Ancient Greece: From the Mycenaean Palaces to the Age of Homer

By Sigrid Deger-Jalkotzy; Irene S. Lemos | Go to book overview

24

HISTORICAL APPROACHES TO HOMER

Kurt A. Raaflaub

This is an important topic–generally and to me personally. I have written on various aspects of it and taken a firm stand on the question of the 'historicity' of 'Homeric society' (in detail: Raaflaub 1998; summary: Raaflaub 1997a). I have strong allies in this endeavour, and in the last years the communis opinio has perhaps begun to shift in our direction.1 But disagreement remains formidable, and that is good: without it, no progress.2 At any rate, this is still very much a live issue, and so I welcome the opportunity to focus here on some important issues and on questions of principle and methodology.

As historians confronted with the majestic epics of Homer, we need to display a good deal of modesty. To be sure, the epics are set in the distant past. At least superficially, they deal with an event (and its aftermath) that was considered historical throughout antiquity–so much so that Thucydides (1.9–11) did not hesitate to apply to it the argument from probability and some of the sharpest intellects throughout antiquity competed in establishing a precise date for it (Burkert 1995; on Thucydides: Hornblower 1991: 31–7). But the epics are not really about history. Nor is the Iliad really about the Trojan War. History and the war merely provide the context in which, under the poet's careful guidance, major dramas of human relations, dilemmas, failures, and successes unfold. It is these human dramas that have made the epics immortal and enabled innumerable generations over almost three millennia to identify with their protagonists. The epics represent great narrative and great literature, and if we think that they are historically important as well, we always need to remind ourselves that they were not intended to be that.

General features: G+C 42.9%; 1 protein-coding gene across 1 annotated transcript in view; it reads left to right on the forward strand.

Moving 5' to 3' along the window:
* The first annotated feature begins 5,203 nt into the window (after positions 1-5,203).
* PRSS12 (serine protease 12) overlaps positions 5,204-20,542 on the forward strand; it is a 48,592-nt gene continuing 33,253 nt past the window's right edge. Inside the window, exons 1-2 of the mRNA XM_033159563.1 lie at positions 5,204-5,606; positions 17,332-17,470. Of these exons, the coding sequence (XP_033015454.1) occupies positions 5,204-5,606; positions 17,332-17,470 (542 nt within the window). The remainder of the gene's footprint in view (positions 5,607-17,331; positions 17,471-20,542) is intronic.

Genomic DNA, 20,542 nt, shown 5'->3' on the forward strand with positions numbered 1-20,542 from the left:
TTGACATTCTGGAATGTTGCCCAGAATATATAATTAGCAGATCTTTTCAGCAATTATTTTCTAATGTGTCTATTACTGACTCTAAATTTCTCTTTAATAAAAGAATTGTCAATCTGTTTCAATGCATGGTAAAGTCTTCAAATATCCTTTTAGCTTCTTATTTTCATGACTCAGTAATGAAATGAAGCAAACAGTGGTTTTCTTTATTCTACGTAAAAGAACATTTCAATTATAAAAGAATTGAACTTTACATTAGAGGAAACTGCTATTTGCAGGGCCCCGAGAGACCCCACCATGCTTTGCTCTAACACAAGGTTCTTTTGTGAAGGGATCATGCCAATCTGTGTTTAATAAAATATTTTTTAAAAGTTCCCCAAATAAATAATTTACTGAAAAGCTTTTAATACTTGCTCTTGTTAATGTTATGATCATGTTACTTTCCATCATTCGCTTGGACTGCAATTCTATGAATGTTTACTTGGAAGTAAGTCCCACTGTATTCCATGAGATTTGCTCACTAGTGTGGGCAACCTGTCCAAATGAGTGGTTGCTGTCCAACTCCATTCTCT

I emphasise this not only to pay my humble respects to the master of heroic epic. Rather, to historians it is essential to be fully aware of the nature and

1 I mention especially Adkins 1960, 1971; Donlan (largely collected in 1999, see Donlan 1997);
Morris 1986; Ulf 1990; van Wees, Status Warriors; van Wees 1994, 1997; see also Olson 1995:
ch. 9; Thalmann 1998.

2 I gratefully acknowledge Paul Cartledge's persistent but generous 'opposition' (see also below,
note 3) that has pushed me to pursue the relevant questions further than I might have done
otherwise.

-449-

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